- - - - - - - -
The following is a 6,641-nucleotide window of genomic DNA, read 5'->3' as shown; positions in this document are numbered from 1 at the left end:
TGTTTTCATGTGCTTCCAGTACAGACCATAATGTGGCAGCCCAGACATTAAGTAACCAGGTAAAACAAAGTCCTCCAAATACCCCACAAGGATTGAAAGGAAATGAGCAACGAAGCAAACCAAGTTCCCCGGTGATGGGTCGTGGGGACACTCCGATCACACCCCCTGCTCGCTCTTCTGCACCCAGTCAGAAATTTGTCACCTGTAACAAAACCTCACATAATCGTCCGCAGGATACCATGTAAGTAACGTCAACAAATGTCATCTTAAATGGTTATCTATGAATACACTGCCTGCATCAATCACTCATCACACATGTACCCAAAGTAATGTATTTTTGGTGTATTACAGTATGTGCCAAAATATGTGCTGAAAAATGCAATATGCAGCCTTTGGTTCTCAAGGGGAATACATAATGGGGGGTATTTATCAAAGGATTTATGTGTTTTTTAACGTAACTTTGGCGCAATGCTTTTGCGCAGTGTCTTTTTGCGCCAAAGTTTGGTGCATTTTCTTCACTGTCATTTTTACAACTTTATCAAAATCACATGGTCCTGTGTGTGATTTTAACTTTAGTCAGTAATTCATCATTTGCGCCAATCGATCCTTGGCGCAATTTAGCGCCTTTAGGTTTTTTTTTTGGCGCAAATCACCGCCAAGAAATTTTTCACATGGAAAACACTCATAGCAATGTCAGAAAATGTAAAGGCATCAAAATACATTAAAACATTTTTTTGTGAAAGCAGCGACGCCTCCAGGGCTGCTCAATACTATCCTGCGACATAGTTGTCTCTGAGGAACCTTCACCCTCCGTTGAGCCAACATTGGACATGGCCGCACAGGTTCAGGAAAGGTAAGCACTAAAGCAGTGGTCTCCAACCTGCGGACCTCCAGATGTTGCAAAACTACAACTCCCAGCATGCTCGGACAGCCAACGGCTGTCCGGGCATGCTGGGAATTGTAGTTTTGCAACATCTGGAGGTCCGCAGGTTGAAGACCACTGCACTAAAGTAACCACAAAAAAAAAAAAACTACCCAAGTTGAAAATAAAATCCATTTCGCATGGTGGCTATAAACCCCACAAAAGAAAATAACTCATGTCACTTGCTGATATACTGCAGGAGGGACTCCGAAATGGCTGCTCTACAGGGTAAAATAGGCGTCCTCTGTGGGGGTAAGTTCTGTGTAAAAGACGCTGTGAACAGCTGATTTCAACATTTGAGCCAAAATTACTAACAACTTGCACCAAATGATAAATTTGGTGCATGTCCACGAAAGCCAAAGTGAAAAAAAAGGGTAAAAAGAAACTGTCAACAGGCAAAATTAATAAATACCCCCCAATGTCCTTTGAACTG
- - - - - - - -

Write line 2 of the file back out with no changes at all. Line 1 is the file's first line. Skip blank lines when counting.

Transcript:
TGTTTTCATGTGCTTCCAGTACAGACCATAATGTGGCAGCCCAGACATTAAGTAACCAGGTAAAACAAAGTCCTCCAAATACCCCACAAGGATTGAAAGGAAATGAGCAACGAAGCAAACCAAGTTCCCCGGTGATGGGTCGTGGGGACACTCCGATCACACCCCCTGCTCGCTCTTCTGCACCCAGTCAGAAATTTGTCACCTGTAACAAAACCTCACATAATCGTCCGCAGGATACCATGTAAGTAACGTCAACAAATGTCATCTTAAATGGTTATCTATGAATACACTGCCTGCATCAATCACTCATCACACATGTACCCAAAGTAATGTATTTTTGGTGTATTACAGTATGTGCCAAAATATGTGCTGAAAAATGCAATATGCAGCCTTTGGTTCTCAAGGGGAATACATAATGGGGGGTATTTATCAAAGGATTTATGTGTTTTTTAACGTAACTTTGGCGCAATGCTTTTGCGCAGTGTCTTTTTGCGCCAAAGTTTGGTGCATTTTCTTCACTGTCATTTTTACAACTTTATCAAAATCACATGGTCCTGTGTGTGATTTTAACTTTAGTCAGTAATTCATCATTTGCGCCAATCGATCCTTGGCGCAATTTAGCGCCTTTAGGTTTTTTTTTTGGCGCAAATCACCGCCAAGAAATTTTTCACATGGAAAACACTCATAGCAATGTCAGAAAATGTAAAGGCATCAAAATACATTAAAACATTTTTTTGTGAAAGCAGCGACGCCTCCAGGGCTGCTCAATACTATCCTGCGACATAGTTGTCTCTGAGGAACCTTCACCCTCCGTTGAGCCAACATTGGACATGGCCGCACAGGTTCAGGAAAGGTAAGCACTAAAGCAGTGGTCTCCAACCTGCGGACCTCCAGATGTTGCAAAACTACAACTCCCAGCATGCTCGGACAGCCAACGGCTGTCCGGGCATGCTGGGAATTGTAGTTTTGCAACATCTGGAGGTCCGCAGGTTGAAGACCACTGCACTAAAGTAACCACAAAAAAAAAAAAACTACCCAAGTTGAAAATAAAATCCATTTCGCATGGTGGCTATAAACCCCACAAAAGAAAATAACTCATGTCACTTGCTGATATACTGCAGGAGGGACTCCGAAATGGCTGCTCTACAGGGTAAAATAGGCGTCCTCTGTGGGGGTAAGTTCTGTGTAAAAGACGCTGTGAACAGCTGATTTCAACATTTGAGCCAAAATTACTAACAACTTGCACCAAATGATAAATTTGGTGCATGTCCACGAAAGCCAAAGTGAAAAAAAAGGGTAAAAAGAAACTGTCAACAGGCAAAATTAATAAATACCCCCCAATGTCCTTTGAACTG